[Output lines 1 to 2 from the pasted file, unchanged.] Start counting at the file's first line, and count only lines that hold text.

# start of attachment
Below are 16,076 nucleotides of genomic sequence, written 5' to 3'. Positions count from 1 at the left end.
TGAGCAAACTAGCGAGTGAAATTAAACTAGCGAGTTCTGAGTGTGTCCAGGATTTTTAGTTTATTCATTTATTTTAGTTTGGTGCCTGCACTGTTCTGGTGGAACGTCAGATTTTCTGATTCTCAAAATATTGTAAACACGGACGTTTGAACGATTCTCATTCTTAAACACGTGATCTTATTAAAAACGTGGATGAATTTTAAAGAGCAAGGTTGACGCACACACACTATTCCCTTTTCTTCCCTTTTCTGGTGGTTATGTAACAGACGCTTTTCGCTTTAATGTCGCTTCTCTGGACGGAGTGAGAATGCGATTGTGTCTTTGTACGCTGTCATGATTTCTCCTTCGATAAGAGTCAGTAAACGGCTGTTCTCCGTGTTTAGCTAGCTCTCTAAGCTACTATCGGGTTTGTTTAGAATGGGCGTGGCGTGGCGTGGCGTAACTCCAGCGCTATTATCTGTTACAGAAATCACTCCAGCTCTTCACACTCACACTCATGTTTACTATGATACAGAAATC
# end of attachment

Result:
Below are 16,076 nucleotides of genomic sequence, written 5' to 3'. Positions count from 1 at the left end.
TGAGCAAACTAGCGAGTGAAATTAAACTAGCGAGTTCTGAGTGTGTCCAGGATTTTTAGTTTATTCATTTATTTTAGTTTGGTGCCTGCACTGTTCTGGTGGAACGTCAGATTTTCTGATTCTCAAAATATTGTAAACACGGACGTTTGAACGATTCTCATTCTTAAACACGTGATCTTATTAAAAACGTGGATGAATTTTAAAGAGCAAGGTTGACGCACACACACTATTCCCTTTTCTTCCCTTTTCTGGTGGTTATGTAACAGACGCTTTTCGCTTTAATGTCGCTTCTCTGGACGGAGTGAGAATGCGATTGTGTCTTTGTACGCTGTCATGATTTCTCCTTCGATAAGAGTCAGTAAACGGCTGTTCTCCGTGTTTAGCTAGCTCTCTAAGCTACTATCGGGTTTGTTTAGAATGGGCGTGGCGTGGCGTGGCGTAACTCCAGCGCTATTATCTGTTACAGAAATCACTCCAGCTCTTCACACTCACACTCATGTTTACTATGATACAGAAATC